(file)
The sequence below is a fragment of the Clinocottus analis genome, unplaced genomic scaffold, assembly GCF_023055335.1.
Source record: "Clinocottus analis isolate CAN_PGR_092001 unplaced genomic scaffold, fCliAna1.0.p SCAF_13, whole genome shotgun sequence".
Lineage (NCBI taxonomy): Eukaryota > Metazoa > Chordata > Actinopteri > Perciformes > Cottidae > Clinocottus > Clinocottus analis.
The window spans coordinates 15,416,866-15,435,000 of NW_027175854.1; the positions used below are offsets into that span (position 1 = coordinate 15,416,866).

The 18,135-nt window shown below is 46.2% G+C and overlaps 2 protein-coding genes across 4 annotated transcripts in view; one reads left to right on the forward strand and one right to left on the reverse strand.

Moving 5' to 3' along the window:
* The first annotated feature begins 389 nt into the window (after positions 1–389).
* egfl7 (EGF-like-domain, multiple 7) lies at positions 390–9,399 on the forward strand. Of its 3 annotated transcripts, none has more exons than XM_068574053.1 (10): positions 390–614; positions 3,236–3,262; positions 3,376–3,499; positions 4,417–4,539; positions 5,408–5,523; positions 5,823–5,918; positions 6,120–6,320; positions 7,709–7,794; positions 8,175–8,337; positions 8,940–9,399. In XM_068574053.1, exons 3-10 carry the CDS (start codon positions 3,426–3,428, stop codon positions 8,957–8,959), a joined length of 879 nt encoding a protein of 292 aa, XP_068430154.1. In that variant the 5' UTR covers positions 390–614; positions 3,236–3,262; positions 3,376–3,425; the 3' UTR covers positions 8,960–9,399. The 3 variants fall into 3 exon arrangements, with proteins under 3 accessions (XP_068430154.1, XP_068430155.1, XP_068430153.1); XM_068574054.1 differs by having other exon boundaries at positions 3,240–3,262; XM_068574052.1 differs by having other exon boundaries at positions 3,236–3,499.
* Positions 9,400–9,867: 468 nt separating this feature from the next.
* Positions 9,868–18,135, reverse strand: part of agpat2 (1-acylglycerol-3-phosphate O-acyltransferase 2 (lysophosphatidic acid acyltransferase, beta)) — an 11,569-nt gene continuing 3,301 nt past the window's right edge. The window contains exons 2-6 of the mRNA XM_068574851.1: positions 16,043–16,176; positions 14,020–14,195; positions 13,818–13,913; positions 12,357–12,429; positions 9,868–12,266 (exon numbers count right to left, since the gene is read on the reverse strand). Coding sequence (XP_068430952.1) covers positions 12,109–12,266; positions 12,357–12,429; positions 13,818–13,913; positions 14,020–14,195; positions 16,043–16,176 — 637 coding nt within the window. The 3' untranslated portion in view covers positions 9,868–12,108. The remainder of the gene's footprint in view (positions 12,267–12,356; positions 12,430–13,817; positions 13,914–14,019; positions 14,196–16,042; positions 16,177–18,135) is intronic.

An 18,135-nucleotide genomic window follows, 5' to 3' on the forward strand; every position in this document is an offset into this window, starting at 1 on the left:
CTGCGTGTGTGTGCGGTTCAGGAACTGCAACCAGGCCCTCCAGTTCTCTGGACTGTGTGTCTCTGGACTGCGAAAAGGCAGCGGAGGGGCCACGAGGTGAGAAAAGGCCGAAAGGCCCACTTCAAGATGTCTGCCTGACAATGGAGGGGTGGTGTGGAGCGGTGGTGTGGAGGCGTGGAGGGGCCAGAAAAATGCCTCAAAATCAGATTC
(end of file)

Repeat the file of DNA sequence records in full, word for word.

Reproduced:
The sequence below is a fragment of the Clinocottus analis genome, unplaced genomic scaffold, assembly GCF_023055335.1.
Source record: "Clinocottus analis isolate CAN_PGR_092001 unplaced genomic scaffold, fCliAna1.0.p SCAF_13, whole genome shotgun sequence".
Lineage (NCBI taxonomy): Eukaryota > Metazoa > Chordata > Actinopteri > Perciformes > Cottidae > Clinocottus > Clinocottus analis.
The window spans coordinates 15,416,866-15,435,000 of NW_027175854.1; the positions used below are offsets into that span (position 1 = coordinate 15,416,866).

The 18,135-nt window shown below is 46.2% G+C and overlaps 2 protein-coding genes across 4 annotated transcripts in view; one reads left to right on the forward strand and one right to left on the reverse strand.

Moving 5' to 3' along the window:
* The first annotated feature begins 389 nt into the window (after positions 1–389).
* egfl7 (EGF-like-domain, multiple 7) lies at positions 390–9,399 on the forward strand. Of its 3 annotated transcripts, none has more exons than XM_068574053.1 (10): positions 390–614; positions 3,236–3,262; positions 3,376–3,499; positions 4,417–4,539; positions 5,408–5,523; positions 5,823–5,918; positions 6,120–6,320; positions 7,709–7,794; positions 8,175–8,337; positions 8,940–9,399. In XM_068574053.1, exons 3-10 carry the CDS (start codon positions 3,426–3,428, stop codon positions 8,957–8,959), a joined length of 879 nt encoding a protein of 292 aa, XP_068430154.1. In that variant the 5' UTR covers positions 390–614; positions 3,236–3,262; positions 3,376–3,425; the 3' UTR covers positions 8,960–9,399. The 3 variants fall into 3 exon arrangements, with proteins under 3 accessions (XP_068430154.1, XP_068430155.1, XP_068430153.1); XM_068574054.1 differs by having other exon boundaries at positions 3,240–3,262; XM_068574052.1 differs by having other exon boundaries at positions 3,236–3,499.
* Positions 9,400–9,867: 468 nt separating this feature from the next.
* Positions 9,868–18,135, reverse strand: part of agpat2 (1-acylglycerol-3-phosphate O-acyltransferase 2 (lysophosphatidic acid acyltransferase, beta)) — an 11,569-nt gene continuing 3,301 nt past the window's right edge. The window contains exons 2-6 of the mRNA XM_068574851.1: positions 16,043–16,176; positions 14,020–14,195; positions 13,818–13,913; positions 12,357–12,429; positions 9,868–12,266 (exon numbers count right to left, since the gene is read on the reverse strand). Coding sequence (XP_068430952.1) covers positions 12,109–12,266; positions 12,357–12,429; positions 13,818–13,913; positions 14,020–14,195; positions 16,043–16,176 — 637 coding nt within the window. The 3' untranslated portion in view covers positions 9,868–12,108. The remainder of the gene's footprint in view (positions 12,267–12,356; positions 12,430–13,817; positions 13,914–14,019; positions 14,196–16,042; positions 16,177–18,135) is intronic.

An 18,135-nucleotide genomic window follows, 5' to 3' on the forward strand; every position in this document is an offset into this window, starting at 1 on the left:
CTGCGTGTGTGTGCGGTTCAGGAACTGCAACCAGGCCCTCCAGTTCTCTGGACTGTGTGTCTCTGGACTGCGAAAAGGCAGCGGAGGGGCCACGAGGTGAGAAAAGGCCGAAAGGCCCACTTCAAGATGTCTGCCTGACAATGGAGGGGTGGTGTGGAGCGGTGGTGTGGAGGCGTGGAGGGGCCAGAAAAATGCCTCAAAATCAGATTC